Steve Jones’ Say

Akbar Al Baker rarely disappoints. Not for reporters anyway.

His appearances are invariably entertaining, his remarks eminently quotable. I’ve yet to meet a journalist who doesn’t look forward to his press conferences, and the stories they frequently deliver.

I also regard Al Baker as media savvy. Unlike many CEOs, the boss of Qatar Airways knows what makes journalists tick. He is aware of what they want; strong opinions, controversy, the impromptu release of “under wraps” news that leaves his PR team exasperated but which generates blanket media coverage.

I remember covering a press conference at the Arabian Travel Market some years back, when Al Baker declared he would not talk about alliances. Within minutes, the most gentle of probings had him revealing all about the airline’s likely future plans. He couldn’t help himself.

So it was at the annual IATA gathering in Sydney. Moments after assuming the role of IATA board chairman, Al Baker responded to a question about equality in the aviation workplace by suggesting that only a man could do his job “because it is a very challenging position”.

Oh dear. Cue almighty groans and plenty of Al Baker bashing, understandably so.

Al Baker later claimed his remark was made in jest.

Only he knows if it really was an ill-conceived “joke” or genuine sentiment. I suspect the former, if only because no one in his position, and with his presumed intelligence, can surely believe a woman is incapable of holding down such a role. To suggest otherwise is, indeed, laughable.

What reaction did Al Baker expect, other than derision? Journalists and the rest of the IATA summit to laugh along? We can assume he did, which demonstrates surprising naivety and severe misjudgment.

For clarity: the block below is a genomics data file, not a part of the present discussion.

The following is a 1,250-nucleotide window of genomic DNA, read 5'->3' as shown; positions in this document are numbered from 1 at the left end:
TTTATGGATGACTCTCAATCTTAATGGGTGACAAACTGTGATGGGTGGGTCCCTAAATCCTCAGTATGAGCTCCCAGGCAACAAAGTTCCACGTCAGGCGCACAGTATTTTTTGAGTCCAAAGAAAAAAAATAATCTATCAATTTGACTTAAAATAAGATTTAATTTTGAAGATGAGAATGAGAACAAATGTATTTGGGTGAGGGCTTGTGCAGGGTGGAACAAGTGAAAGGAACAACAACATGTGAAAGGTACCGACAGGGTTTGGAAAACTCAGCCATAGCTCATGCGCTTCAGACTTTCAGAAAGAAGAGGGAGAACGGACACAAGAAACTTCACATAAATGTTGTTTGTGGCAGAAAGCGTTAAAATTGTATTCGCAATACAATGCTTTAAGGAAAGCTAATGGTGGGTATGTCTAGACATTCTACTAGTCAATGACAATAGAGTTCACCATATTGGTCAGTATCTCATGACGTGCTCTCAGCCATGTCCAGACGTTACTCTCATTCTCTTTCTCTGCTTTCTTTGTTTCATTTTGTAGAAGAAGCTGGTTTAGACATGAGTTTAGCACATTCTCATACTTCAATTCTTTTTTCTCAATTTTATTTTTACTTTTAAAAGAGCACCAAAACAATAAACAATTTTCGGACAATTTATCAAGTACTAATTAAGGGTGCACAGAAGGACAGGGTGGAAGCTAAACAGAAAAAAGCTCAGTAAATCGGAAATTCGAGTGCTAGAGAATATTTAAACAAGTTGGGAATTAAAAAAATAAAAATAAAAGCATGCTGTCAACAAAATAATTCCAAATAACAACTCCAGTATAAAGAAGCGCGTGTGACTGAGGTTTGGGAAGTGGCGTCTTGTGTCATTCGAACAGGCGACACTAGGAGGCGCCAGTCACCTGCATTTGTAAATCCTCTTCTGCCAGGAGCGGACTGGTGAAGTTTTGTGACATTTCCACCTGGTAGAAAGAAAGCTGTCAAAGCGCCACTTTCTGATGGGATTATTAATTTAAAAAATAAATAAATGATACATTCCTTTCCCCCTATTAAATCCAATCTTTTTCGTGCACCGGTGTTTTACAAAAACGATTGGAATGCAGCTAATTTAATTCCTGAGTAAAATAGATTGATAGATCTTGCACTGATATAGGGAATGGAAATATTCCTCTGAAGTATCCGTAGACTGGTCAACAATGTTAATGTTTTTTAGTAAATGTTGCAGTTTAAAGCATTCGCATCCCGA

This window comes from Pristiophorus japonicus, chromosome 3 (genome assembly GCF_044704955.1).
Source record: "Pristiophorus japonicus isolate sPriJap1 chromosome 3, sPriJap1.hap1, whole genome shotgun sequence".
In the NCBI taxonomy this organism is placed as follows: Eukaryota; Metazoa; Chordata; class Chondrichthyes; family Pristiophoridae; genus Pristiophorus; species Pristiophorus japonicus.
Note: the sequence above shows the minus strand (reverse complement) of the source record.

He compounded his failings by blaming the media, as so many do, for blowing it out of proportion.

Critically, whether his comment was a joke or not is largely irrelevant. For starters, a comment or behaviour is defined by how it’s received. In this case, not very well.

Secondly, what such a “lighthearted” throwaway remark illustrates — if that is what it was — is that gender equality, particularly in senior positions, is still not taken all that seriously. To relegate the issue to flippancy is disrespectful and misunderstands the immense frustration felt by many women.

Meanwhile, frustration is a common emotion felt in Australian cruising, as it struggles to develop ports to attract larger ships.

Figures just released show 1.34 million Australians took an ocean cruise in 2017, up 4.4%, a healthy increase but way down on the growth in 2016 of 21%.

CLIA suggested infrastructure constraints were impacting growth and will continue to do so unless there is sufficient political will to support the sector. That may be so, but only to a point.

Targets of two million cruisers by 2020 was always optimistic, and not just because of capacity issues. With market penetration approaching 6%, far higher than other major markets which hover around 4%, you have to wonder if cruising is starting to plateau.